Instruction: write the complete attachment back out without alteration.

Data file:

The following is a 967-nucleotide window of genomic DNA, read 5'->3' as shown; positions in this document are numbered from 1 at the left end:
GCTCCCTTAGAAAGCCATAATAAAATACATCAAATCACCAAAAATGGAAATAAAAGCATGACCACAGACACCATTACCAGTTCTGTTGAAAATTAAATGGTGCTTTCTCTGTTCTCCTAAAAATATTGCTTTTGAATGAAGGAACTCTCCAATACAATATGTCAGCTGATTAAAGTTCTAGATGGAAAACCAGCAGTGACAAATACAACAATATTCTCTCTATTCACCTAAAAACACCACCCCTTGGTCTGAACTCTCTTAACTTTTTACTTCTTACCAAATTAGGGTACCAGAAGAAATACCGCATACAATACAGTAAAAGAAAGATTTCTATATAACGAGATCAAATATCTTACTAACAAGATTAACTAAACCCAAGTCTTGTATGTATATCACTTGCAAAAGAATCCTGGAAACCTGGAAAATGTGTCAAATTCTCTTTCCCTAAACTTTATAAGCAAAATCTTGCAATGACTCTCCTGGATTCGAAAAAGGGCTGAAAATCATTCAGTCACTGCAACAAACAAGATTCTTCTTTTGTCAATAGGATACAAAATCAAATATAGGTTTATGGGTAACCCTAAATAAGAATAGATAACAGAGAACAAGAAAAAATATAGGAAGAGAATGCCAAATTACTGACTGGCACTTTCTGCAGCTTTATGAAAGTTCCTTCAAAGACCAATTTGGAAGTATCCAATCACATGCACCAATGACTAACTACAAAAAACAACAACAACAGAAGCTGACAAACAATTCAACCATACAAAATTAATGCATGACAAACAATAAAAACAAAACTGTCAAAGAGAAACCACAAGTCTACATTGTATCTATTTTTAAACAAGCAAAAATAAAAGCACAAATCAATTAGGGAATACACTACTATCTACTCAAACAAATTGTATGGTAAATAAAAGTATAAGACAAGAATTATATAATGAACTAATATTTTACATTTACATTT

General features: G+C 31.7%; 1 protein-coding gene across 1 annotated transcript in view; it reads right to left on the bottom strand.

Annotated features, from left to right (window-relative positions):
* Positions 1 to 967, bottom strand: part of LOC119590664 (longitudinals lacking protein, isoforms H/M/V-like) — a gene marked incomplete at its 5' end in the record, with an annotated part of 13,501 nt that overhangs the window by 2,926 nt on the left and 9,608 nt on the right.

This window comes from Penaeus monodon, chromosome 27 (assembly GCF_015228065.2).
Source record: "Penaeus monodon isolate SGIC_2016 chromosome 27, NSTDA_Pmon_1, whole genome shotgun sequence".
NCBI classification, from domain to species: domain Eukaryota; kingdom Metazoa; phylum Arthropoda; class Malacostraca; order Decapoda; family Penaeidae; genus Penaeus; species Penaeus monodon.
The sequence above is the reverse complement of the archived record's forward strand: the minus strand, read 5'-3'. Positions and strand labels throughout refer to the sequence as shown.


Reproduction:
The following is a 967-nucleotide window of genomic DNA, read 5'->3' as shown; positions in this document are numbered from 1 at the left end:
GCTCCCTTAGAAAGCCATAATAAAATACATCAAATCACCAAAAATGGAAATAAAAGCATGACCACAGACACCATTACCAGTTCTGTTGAAAATTAAATGGTGCTTTCTCTGTTCTCCTAAAAATATTGCTTTTGAATGAAGGAACTCTCCAATACAATATGTCAGCTGATTAAAGTTCTAGATGGAAAACCAGCAGTGACAAATACAACAATATTCTCTCTATTCACCTAAAAACACCACCCCTTGGTCTGAACTCTCTTAACTTTTTACTTCTTACCAAATTAGGGTACCAGAAGAAATACCGCATACAATACAGTAAAAGAAAGATTTCTATATAACGAGATCAAATATCTTACTAACAAGATTAACTAAACCCAAGTCTTGTATGTATATCACTTGCAAAAGAATCCTGGAAACCTGGAAAATGTGTCAAATTCTCTTTCCCTAAACTTTATAAGCAAAATCTTGCAATGACTCTCCTGGATTCGAAAAAGGGCTGAAAATCATTCAGTCACTGCAACAAACAAGATTCTTCTTTTGTCAATAGGATACAAAATCAAATATAGGTTTATGGGTAACCCTAAATAAGAATAGATAACAGAGAACAAGAAAAAATATAGGAAGAGAATGCCAAATTACTGACTGGCACTTTCTGCAGCTTTATGAAAGTTCCTTCAAAGACCAATTTGGAAGTATCCAATCACATGCACCAATGACTAACTACAAAAAACAACAACAACAGAAGCTGACAAACAATTCAACCATACAAAATTAATGCATGACAAACAATAAAAACAAAACTGTCAAAGAGAAACCACAAGTCTACATTGTATCTATTTTTAAACAAGCAAAAATAAAAGCACAAATCAATTAGGGAATACACTACTATCTACTCAAACAAATTGTATGGTAAATAAAAGTATAAGACAAGAATTATATAATGAACTAATATTTTACATTTACATTT

General features: G+C 31.7%; 1 protein-coding gene across 1 annotated transcript in view; it reads right to left on the bottom strand.

Annotated features, from left to right (window-relative positions):
* Positions 1 to 967, bottom strand: part of LOC119590664 (longitudinals lacking protein, isoforms H/M/V-like) — a gene marked incomplete at its 5' end in the record, with an annotated part of 13,501 nt that overhangs the window by 2,926 nt on the left and 9,608 nt on the right.

This window comes from Penaeus monodon, chromosome 27 (assembly GCF_015228065.2).
Source record: "Penaeus monodon isolate SGIC_2016 chromosome 27, NSTDA_Pmon_1, whole genome shotgun sequence".
NCBI classification, from domain to species: domain Eukaryota; kingdom Metazoa; phylum Arthropoda; class Malacostraca; order Decapoda; family Penaeidae; genus Penaeus; species Penaeus monodon.
The sequence above is the reverse complement of the archived record's forward strand: the minus strand, read 5'-3'. Positions and strand labels throughout refer to the sequence as shown.